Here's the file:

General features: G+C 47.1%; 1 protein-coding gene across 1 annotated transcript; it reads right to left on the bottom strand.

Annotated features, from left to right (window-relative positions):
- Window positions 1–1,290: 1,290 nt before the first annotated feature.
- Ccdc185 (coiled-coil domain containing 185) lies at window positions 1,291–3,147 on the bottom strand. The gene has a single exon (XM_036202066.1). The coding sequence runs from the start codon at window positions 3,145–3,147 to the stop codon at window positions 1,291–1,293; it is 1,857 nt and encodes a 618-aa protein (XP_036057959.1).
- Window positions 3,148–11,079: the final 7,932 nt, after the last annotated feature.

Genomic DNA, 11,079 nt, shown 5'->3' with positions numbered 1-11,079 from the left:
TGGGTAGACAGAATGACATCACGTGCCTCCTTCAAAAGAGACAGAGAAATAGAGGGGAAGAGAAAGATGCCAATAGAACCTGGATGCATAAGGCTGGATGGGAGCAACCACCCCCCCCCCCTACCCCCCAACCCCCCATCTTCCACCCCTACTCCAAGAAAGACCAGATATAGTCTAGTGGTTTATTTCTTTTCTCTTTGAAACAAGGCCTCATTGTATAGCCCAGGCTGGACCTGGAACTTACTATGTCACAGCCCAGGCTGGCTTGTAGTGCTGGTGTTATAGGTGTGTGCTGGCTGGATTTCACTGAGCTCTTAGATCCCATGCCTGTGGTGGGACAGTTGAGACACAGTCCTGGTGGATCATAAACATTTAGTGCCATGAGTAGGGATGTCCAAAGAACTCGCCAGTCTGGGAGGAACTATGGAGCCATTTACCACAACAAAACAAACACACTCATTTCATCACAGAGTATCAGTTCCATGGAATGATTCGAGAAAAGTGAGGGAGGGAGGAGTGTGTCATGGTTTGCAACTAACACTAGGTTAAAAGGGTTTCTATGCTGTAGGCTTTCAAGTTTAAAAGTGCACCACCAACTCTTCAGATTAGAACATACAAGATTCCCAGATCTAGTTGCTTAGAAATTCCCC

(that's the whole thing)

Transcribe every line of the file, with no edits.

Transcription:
General features: G+C 47.1%; 1 protein-coding gene across 1 annotated transcript; it reads right to left on the bottom strand.

Annotated features, from left to right (window-relative positions):
- Window positions 1–1,290: 1,290 nt before the first annotated feature.
- Ccdc185 (coiled-coil domain containing 185) lies at window positions 1,291–3,147 on the bottom strand. The gene has a single exon (XM_036202066.1). The coding sequence runs from the start codon at window positions 3,145–3,147 to the stop codon at window positions 1,291–1,293; it is 1,857 nt and encodes a 618-aa protein (XP_036057959.1).
- Window positions 3,148–11,079: the final 7,932 nt, after the last annotated feature.

Genomic DNA, 11,079 nt, shown 5'->3' with positions numbered 1-11,079 from the left:
TGGGTAGACAGAATGACATCACGTGCCTCCTTCAAAAGAGACAGAGAAATAGAGGGGAAGAGAAAGATGCCAATAGAACCTGGATGCATAAGGCTGGATGGGAGCAACCACCCCCCCCCCCTACCCCCCAACCCCCCATCTTCCACCCCTACTCCAAGAAAGACCAGATATAGTCTAGTGGTTTATTTCTTTTCTCTTTGAAACAAGGCCTCATTGTATAGCCCAGGCTGGACCTGGAACTTACTATGTCACAGCCCAGGCTGGCTTGTAGTGCTGGTGTTATAGGTGTGTGCTGGCTGGATTTCACTGAGCTCTTAGATCCCATGCCTGTGGTGGGACAGTTGAGACACAGTCCTGGTGGATCATAAACATTTAGTGCCATGAGTAGGGATGTCCAAAGAACTCGCCAGTCTGGGAGGAACTATGGAGCCATTTACCACAACAAAACAAACACACTCATTTCATCACAGAGTATCAGTTCCATGGAATGATTCGAGAAAAGTGAGGGAGGGAGGAGTGTGTCATGGTTTGCAACTAACACTAGGTTAAAAGGGTTTCTATGCTGTAGGCTTTCAAGTTTAAAAGTGCACCACCAACTCTTCAGATTAGAACATACAAGATTCCCAGATCTAGTTGCTTAGAAATTCCCC